- CB had projected 6% economic growth for this year
The Central Bank will soon cut Sri Lanka’s growth projection for 2021, as expansive restrictions on businesses, livelihoods and many facets of daily lives with no end in sight are having a heavier toll on the economy, resulting in irreversible damage in some cases.
As the Central Bank assesses the situation post April third week, it forecasts the current restrictions and controls on wide swathes of individual and business activities to have already clouded its near-term economic projections.
The Central Bank had projected the economy to grow by 6.0 percent in 2021, coming off from a contraction in 2020, due to virus-related restrictions that year, which reduced people’s incomes and thereby made them poorer than a year ago.
“Essentially we are expecting a lower growth than what was projected in the annual report,” said Central Bank Director Economic Research Dr. Chandranath Amarasekara.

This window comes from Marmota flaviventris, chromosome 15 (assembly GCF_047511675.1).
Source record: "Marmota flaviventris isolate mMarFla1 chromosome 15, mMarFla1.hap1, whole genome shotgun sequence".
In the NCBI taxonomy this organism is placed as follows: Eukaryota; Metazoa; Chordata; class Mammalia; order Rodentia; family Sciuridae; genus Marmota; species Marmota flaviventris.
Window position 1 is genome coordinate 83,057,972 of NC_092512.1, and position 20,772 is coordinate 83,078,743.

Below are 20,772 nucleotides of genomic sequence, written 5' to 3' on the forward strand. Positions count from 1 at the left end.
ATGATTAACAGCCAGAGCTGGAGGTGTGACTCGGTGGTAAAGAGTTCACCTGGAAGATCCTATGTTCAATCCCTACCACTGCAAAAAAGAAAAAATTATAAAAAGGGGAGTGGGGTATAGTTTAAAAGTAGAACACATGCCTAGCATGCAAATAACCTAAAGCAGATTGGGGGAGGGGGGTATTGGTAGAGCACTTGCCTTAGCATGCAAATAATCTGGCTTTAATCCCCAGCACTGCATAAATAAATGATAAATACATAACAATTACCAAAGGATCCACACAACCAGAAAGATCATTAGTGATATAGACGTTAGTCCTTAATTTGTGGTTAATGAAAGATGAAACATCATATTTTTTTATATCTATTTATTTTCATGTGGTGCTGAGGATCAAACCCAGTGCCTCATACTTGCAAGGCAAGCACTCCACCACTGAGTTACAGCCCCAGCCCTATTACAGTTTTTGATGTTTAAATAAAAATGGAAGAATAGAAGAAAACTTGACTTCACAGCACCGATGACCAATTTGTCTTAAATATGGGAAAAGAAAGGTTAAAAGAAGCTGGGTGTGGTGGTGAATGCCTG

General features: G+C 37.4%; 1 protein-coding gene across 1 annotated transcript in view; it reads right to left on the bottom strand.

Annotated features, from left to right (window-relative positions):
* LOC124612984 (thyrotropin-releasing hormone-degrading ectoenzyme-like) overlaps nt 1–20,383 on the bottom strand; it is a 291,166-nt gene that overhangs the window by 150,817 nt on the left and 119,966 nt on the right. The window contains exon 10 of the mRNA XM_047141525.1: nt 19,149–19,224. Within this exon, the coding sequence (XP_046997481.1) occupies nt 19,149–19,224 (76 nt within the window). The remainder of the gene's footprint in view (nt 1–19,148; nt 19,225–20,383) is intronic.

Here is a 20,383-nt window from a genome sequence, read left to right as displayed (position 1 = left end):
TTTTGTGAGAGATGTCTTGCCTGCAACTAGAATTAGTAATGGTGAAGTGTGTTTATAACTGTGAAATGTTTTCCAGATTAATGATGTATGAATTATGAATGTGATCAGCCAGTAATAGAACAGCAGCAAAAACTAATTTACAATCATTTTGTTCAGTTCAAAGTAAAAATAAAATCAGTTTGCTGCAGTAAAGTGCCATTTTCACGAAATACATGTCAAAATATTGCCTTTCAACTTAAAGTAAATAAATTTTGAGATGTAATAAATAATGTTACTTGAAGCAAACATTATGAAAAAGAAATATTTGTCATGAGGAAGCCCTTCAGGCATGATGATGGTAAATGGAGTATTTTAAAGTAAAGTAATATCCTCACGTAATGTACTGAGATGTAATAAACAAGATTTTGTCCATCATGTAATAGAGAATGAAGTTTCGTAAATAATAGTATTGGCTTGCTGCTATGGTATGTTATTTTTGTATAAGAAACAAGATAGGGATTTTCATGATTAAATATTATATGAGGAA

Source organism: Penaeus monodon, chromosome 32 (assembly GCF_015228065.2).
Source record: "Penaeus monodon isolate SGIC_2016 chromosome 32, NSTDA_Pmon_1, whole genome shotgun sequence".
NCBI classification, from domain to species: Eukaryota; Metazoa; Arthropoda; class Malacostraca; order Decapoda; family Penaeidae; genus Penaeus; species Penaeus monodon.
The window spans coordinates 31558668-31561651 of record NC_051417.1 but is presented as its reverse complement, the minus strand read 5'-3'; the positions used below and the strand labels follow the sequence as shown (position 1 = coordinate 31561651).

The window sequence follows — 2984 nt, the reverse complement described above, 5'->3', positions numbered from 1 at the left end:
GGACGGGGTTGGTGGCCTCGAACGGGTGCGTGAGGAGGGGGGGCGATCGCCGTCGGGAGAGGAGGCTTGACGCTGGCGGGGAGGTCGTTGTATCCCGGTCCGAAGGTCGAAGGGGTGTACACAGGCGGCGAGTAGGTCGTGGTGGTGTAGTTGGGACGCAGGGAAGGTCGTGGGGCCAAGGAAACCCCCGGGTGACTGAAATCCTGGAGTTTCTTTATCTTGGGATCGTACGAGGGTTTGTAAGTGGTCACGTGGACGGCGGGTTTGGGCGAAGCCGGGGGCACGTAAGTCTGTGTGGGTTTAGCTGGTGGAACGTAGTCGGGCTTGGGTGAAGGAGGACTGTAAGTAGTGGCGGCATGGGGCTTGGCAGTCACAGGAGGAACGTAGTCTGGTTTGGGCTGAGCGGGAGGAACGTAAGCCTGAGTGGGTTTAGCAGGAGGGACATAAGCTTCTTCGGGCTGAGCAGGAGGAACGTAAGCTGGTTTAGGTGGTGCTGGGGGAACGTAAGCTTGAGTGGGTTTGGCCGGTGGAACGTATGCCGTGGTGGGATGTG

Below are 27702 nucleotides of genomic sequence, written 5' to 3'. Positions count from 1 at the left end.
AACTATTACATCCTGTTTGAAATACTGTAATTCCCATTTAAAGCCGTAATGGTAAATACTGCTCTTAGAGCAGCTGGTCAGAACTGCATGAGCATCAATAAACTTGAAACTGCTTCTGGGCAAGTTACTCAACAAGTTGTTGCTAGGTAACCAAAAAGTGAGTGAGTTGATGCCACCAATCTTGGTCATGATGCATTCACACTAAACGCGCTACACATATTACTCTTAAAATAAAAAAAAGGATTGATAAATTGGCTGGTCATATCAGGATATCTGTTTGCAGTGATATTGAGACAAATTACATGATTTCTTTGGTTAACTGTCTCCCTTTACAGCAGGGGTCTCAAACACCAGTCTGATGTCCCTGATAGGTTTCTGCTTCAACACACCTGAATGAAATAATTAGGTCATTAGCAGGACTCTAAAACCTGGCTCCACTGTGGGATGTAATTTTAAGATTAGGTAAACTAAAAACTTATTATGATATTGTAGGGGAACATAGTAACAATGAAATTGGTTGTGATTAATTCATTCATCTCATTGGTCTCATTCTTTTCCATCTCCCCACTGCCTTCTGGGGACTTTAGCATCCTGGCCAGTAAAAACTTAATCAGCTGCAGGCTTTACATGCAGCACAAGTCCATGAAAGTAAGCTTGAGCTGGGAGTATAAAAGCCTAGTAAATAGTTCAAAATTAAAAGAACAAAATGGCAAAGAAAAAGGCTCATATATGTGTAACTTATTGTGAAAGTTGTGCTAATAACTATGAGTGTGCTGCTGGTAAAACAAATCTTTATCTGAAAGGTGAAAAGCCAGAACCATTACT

Adding that it was too early to assess the situation, which is still developing, he said, “but we will do that very soon once lockdowns are removed, hopefully sooner rather than later”.
Sri Lanka miserably failed to strike a balance between virus control and maintaining a working economy, due to myopic and one-sided decisions of a few who are tasked with controlling COVID-19.
They gained more prominence lately in influencing key decision makers in the government into believing that the only option available to contain the virus was to lockdown the country, for which nearly a half-dozen vaccines are now available compared to when it first broke out a year ago.
Apart from the economic toll, for two years running, Sri Lanka’s school-going-age children are forced to stay home, due to the failure of the country’s policymakers and bureaucrats to develop a mechanism to safely return them to schools, taking a massive toll on their personality development, as these children miss peer association, physical activity and a key trait of appreciating diversity among people.
Meanwhile, repeated economic contractions or prolonged spells of slow economic growth delay the economic well-being of the people, which then spills over into mass unrest in social and political spheres, derailing even the very slim chances for poor countries like Sri Lanka have to broaden people’s true economic and individual freedoms.